Washington isn’t the only place where counterterrorism strategies are born. Across campus, students and professors are using their academic know-how to attack the problem. Now, a group of students is banding together to fight terrorism at the citizen level.

The Michigan Counter Terrorism Project, a new student group, plans to publish papers on tactics to combat terrorism. LSA junior Ryan Bouchard recognized the potential of such a project while studying at the American University in Cairo last year. Bouchard, who is not related to Oakland County Sheriff Mike Bouchard, joined a think-tank there that focused on terrorism in Egypt. Over a five-week period, groups of students worked together to write proposals on current issues involving terrorism.

Students who study counterterrorism efforts usually major in political science, psychology, history and Middle Eastern studies, but Bouchard hopes that University students from all concentrations will get involved with the project.

“Few classes here in Ann Arbor provide such a space to do so, and this group will allow anyone interested to participate,” he said.

Bouchard said he is optimistic that his project will increase the amount of terrorism research conducted at the University. He said that students will benefit from the opportunity to attend lectures and review the groups’ final products.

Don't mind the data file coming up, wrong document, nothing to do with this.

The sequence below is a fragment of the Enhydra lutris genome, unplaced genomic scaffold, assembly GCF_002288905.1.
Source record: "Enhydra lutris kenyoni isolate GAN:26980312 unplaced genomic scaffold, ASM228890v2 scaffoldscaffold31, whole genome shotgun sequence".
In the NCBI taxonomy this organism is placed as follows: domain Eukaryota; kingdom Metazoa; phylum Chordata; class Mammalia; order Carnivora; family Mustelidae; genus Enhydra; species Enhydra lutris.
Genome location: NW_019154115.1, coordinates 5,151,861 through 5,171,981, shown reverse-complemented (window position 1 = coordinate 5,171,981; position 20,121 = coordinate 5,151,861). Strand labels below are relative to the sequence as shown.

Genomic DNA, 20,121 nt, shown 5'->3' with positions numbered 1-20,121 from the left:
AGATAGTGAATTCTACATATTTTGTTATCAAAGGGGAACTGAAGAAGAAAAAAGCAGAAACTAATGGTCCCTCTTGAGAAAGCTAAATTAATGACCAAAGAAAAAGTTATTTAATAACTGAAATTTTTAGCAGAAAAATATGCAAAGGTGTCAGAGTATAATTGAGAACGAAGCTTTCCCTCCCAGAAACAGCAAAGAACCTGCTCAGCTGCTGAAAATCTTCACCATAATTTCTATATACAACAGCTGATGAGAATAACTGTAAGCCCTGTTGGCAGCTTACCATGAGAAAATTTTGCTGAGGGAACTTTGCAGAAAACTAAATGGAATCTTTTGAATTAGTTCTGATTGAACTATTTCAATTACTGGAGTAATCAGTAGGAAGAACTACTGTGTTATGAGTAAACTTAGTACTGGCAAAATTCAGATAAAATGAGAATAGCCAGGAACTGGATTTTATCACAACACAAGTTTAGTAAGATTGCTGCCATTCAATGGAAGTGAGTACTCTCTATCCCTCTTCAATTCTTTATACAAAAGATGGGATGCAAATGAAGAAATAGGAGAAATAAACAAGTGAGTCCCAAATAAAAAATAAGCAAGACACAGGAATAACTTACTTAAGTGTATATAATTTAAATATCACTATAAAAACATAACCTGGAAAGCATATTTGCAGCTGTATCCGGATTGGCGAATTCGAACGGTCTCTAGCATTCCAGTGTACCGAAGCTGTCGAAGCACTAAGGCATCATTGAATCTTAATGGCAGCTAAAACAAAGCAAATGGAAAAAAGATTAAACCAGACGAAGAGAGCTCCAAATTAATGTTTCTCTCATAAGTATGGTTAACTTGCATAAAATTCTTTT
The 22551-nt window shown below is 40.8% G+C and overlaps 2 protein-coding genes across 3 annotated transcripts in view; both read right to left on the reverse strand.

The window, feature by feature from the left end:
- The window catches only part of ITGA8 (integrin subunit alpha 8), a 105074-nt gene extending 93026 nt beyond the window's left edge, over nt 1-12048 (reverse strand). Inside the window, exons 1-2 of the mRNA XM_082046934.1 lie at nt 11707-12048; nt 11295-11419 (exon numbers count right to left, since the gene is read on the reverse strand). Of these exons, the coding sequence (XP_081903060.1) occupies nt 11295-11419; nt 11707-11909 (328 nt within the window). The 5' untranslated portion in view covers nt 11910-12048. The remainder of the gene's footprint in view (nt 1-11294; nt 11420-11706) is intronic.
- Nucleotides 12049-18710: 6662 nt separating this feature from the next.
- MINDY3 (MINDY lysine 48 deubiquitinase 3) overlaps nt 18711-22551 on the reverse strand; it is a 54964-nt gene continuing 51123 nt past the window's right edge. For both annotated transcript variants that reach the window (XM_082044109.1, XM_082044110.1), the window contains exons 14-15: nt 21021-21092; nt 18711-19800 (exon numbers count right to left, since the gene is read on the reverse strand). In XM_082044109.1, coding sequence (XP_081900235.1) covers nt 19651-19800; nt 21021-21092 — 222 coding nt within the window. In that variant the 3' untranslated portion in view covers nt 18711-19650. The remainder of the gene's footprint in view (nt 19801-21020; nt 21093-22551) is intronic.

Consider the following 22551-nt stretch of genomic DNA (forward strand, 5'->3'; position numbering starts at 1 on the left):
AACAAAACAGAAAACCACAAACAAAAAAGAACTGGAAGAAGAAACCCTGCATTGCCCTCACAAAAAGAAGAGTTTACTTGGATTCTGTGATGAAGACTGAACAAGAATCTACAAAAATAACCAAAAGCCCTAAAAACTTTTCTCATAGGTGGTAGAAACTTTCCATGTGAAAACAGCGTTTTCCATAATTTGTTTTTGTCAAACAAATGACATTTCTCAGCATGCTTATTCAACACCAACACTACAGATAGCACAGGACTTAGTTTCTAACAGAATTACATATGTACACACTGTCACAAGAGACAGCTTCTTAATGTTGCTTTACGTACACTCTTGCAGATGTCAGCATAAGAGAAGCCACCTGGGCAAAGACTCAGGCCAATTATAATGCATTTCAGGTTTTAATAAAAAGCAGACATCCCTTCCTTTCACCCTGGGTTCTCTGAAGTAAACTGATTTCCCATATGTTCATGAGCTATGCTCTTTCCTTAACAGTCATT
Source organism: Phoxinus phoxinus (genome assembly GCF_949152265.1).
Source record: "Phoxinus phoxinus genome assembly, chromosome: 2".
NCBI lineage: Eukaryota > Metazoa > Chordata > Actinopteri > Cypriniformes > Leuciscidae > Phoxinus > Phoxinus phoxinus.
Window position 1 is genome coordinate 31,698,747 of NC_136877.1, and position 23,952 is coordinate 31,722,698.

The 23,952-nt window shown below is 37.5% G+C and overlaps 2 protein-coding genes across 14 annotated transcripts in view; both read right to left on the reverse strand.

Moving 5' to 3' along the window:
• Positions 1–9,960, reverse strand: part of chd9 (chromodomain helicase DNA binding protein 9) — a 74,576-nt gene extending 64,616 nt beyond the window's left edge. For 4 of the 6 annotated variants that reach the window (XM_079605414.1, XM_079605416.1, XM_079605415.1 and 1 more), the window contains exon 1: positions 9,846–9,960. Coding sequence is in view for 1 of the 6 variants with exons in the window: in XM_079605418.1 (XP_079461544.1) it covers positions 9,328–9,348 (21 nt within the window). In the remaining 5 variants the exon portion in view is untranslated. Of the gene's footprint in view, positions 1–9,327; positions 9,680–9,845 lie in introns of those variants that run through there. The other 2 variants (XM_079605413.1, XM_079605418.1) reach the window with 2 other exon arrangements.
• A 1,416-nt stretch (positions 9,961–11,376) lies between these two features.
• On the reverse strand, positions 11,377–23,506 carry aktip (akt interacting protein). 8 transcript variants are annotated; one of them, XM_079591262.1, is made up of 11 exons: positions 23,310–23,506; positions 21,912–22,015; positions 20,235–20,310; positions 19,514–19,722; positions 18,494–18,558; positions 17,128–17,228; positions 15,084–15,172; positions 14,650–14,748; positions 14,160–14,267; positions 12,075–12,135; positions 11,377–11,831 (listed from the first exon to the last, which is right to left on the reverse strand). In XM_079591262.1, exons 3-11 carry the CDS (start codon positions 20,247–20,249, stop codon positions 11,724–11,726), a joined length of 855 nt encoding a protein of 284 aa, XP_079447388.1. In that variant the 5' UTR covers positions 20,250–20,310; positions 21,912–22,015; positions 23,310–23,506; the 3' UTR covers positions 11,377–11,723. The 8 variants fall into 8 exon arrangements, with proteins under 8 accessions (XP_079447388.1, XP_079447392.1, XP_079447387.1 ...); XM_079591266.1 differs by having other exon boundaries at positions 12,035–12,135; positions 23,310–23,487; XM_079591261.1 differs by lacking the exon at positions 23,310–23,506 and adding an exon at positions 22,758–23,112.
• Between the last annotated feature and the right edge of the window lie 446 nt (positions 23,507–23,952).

“Terrorism isn’t the war of yesterday – it’s the conflict we’re facing today and tomorrow until we can come up with solutions,” he said.

Group members will choose a topic related to terrorism, do extensive research and then compete to publish their papers in a peer-reviewed journal.

At the University, some scholars place terrorism in a social and historical context to explain today’s violence. Others use mathematical and computer models to simulate terrorist actions.

Adjunct LSA Prof. Scott Atran, a leading researcher in counterterrorism at the University, focuses on gathering empirical data and is a primary researcher for the Global Jihadist Database Project, which aims to produce a searchable body of information for general research use.

Justin Magouirk, a University alum who is now executive director of the Global Jihadist Database Project, said the campus environment offers several benefits for terrorism research.

“An advantage of universities conducting research is that it is less partisan-driven than think-tanks,” Magouirk said.

He said another advantage for universities is they can conduct long-term research, which enables them to find patterns in violence over time.

Magouirk did bring up one disadvantage of research at universities.

Magouirk said universities are more isolated from concerns of U.S. foreign policymakers. This could result in a lack of access to information.

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